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Oxford University Press has recently released "Lectures on Light: Nonlinear and Quantum Optics using the Density Matrix" by University of Michigan Physics Professor Stephen Rand.
This book attempts to bridge the enormous gap between introductory quantum mechanics and current research investigating modern optics and other scientific fields that make use of light. It is therefore suitable as a reference for the specialist in quantum optics as well as to the non-specialists from other disciplines that need to understand light and its uses in research.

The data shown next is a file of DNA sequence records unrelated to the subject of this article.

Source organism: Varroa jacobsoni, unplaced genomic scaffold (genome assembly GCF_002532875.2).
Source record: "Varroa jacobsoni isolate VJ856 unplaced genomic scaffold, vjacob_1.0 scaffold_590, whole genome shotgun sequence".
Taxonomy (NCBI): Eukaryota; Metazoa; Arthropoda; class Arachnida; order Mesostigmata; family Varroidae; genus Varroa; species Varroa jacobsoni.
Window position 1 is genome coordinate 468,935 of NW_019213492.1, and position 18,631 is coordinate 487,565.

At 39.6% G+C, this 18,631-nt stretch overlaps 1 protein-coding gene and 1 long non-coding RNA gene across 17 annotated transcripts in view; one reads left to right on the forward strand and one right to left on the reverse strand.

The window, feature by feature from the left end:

Using a unique approach it introduces a single analytic tool, namely the density matrix, to analyze complex optical phenomena encountered in traditional as well as cross-disciplinary research. The book moves swiftly in a logical sequence from elementary to sophisticated topics in quantum optics, including laser tweezers, laser cooling, coherent population transfer, optical magnetism, electromagnetically-induced transparency, squeezed light, and cavity quantum electrodynamics. A systematic approach is used that starts with the simplest systems - stationary two-level atoms - then introduces atomic motion, adds more energy levels, and moves on to discuss first-, second-, and third-order coherence effects that are the basis for analyzing new optical phenomena in incompletely characterized systems.
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